Not all succulents are cacti but all cacti are succulents, not all cactus have spines and not all spined succulents are cactus...I'm sorry about that confusing bit there.
So with that, we have decided to break up our succulent selection into two categories, "Spined" and "Spineless".
Please keep in mind that many plants will have their own unique care such as light, water, soil requirement but this will be a quick guide on succulents in general. Each unique care will be noted on each plant's profile.
BRIGHT. BRIGHT BRIGHT BRIGHT BRIGHT BRIGHT. Many succulent failure comes from keeping plants in shade. What we see as bright might not be enough for plants. There are some succulents that prefers more shade though such as Huernia, Stapelia, Rhipsalis and other understory succulents but most succulents will prefer more direct sun than shade. If you notice an abnormally fast growth in your indoor succulent: check to see what kind of light it is getting, maybe it becoming etiolated and seeking more light.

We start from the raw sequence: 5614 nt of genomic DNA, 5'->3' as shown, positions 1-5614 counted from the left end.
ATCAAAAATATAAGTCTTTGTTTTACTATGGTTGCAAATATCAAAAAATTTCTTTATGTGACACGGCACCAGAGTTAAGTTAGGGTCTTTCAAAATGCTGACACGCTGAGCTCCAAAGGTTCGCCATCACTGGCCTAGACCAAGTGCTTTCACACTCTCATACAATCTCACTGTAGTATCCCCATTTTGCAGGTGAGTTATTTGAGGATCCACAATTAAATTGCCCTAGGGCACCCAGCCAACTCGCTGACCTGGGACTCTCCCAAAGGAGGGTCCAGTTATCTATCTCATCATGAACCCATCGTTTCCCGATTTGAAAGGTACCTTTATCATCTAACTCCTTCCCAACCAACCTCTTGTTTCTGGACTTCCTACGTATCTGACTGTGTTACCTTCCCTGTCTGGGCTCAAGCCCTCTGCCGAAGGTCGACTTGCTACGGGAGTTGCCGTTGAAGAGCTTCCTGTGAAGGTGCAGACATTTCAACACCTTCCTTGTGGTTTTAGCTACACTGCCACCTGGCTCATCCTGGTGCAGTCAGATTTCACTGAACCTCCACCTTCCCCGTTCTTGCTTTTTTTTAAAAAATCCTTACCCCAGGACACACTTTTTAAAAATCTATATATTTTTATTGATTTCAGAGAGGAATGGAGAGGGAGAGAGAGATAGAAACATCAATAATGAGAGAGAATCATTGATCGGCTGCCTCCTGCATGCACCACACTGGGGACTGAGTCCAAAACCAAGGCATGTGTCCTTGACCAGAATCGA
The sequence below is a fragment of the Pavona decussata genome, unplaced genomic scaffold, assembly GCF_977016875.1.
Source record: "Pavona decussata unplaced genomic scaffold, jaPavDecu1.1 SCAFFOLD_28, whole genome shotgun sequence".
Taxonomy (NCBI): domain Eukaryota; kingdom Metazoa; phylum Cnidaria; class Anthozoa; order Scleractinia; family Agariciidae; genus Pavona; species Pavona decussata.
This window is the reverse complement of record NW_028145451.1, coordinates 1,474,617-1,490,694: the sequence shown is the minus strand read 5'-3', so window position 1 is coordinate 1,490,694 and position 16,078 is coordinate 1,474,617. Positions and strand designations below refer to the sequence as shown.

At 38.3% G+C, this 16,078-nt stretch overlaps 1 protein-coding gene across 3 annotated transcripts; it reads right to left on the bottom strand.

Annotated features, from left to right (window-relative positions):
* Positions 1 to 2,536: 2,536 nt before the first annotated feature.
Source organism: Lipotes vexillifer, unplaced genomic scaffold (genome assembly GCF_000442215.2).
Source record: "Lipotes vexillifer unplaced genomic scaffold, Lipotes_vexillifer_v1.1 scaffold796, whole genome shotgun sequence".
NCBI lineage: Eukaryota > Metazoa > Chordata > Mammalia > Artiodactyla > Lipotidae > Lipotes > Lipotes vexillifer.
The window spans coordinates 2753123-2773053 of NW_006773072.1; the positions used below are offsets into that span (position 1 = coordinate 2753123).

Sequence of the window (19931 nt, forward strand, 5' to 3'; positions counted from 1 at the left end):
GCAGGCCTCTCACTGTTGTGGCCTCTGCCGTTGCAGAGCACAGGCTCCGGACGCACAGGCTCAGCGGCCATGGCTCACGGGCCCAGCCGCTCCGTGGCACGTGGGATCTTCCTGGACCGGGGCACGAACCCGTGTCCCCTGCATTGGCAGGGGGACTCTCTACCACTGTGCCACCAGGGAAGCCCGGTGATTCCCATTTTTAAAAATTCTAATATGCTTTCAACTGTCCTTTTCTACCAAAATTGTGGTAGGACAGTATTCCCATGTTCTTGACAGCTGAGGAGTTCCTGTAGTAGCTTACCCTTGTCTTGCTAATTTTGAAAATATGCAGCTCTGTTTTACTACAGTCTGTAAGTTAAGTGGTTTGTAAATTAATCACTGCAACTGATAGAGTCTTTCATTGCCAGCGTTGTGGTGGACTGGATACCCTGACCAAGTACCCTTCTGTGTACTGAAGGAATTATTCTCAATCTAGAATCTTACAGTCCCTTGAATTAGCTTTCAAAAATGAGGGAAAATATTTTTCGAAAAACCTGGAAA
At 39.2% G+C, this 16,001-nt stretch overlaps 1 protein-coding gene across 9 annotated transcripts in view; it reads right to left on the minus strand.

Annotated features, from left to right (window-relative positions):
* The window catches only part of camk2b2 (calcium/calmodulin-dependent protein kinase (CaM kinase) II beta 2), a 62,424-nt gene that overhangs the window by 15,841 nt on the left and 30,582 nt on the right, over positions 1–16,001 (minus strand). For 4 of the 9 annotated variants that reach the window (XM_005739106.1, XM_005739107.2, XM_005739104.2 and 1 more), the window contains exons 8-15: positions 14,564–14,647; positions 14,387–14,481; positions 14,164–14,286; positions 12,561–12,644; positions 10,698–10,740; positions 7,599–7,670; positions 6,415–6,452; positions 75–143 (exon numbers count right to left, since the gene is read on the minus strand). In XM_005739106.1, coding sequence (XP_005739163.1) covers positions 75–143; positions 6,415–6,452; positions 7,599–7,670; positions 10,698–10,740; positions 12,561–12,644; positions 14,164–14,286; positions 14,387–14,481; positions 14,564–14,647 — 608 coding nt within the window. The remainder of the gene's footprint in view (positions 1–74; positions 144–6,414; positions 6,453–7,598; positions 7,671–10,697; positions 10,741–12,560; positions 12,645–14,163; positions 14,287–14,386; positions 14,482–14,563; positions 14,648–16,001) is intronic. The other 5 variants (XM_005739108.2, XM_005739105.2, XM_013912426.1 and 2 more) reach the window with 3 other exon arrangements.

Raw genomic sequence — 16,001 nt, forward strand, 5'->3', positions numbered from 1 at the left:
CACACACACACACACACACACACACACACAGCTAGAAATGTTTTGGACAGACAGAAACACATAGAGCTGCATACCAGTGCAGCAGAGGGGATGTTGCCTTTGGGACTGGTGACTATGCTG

Succulent watering is another touchy subject but in general they will require a bit more water during their growing period and pretty much left completely dry during their dormant period. More plants rot during dormancy than any other time so if the soil is moist, just leave it alone. If the soil is dry during growing period, leave it for a few days then water thoroughly and allow plant to dry up again.
Fast-draining soil is the key to happy succulents. Some plants, like Sedums and Sempervivums, can grow on wetter media but in general it is better to pot your plants up in free-draining soil or add pumice, pearlite, or sand to your potting soil or obtain succulent-specific soil.
Note: It is better to pot your plants in pots with a drainage hole